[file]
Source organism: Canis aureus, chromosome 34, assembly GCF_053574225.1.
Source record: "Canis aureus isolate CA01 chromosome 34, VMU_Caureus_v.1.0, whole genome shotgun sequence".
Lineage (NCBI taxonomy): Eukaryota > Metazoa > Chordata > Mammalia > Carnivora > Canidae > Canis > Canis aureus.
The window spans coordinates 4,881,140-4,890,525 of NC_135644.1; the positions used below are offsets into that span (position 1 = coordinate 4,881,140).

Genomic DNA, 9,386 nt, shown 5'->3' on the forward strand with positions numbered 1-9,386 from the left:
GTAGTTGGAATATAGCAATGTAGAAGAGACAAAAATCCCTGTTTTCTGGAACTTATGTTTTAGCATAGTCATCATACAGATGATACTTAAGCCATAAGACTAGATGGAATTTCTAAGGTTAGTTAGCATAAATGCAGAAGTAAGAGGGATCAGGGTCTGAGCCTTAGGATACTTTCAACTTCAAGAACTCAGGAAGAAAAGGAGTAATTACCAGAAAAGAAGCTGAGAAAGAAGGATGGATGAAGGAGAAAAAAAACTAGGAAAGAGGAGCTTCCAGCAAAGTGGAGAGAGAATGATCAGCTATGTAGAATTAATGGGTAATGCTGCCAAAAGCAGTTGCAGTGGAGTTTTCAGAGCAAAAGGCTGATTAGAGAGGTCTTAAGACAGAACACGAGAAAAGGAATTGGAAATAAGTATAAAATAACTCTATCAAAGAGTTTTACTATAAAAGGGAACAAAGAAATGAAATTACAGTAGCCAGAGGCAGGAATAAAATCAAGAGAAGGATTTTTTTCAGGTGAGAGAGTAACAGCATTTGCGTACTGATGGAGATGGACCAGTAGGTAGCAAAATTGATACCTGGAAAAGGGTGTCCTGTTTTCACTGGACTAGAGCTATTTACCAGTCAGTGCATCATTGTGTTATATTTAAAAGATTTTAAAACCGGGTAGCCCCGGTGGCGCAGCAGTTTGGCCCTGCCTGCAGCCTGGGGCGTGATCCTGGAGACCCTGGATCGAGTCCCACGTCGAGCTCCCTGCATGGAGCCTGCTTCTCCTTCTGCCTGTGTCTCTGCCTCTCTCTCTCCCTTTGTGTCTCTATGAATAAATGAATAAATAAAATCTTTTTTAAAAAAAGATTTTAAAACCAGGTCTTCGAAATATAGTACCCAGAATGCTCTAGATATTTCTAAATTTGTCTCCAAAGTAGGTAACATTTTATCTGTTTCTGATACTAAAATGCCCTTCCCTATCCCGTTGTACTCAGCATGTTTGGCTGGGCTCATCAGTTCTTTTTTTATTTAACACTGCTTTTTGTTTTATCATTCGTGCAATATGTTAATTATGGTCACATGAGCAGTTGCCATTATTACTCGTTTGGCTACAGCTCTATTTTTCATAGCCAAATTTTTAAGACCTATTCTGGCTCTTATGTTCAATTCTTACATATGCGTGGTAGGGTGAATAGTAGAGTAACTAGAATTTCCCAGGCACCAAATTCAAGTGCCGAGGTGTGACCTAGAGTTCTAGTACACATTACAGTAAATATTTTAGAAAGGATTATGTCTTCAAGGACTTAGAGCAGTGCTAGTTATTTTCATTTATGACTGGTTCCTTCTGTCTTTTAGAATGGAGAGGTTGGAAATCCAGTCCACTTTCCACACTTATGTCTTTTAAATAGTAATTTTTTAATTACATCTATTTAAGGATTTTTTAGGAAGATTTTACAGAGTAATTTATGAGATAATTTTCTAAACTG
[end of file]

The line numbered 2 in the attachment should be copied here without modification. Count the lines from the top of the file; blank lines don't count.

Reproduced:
Source record: "Canis aureus isolate CA01 chromosome 34, VMU_Caureus_v.1.0, whole genome shotgun sequence".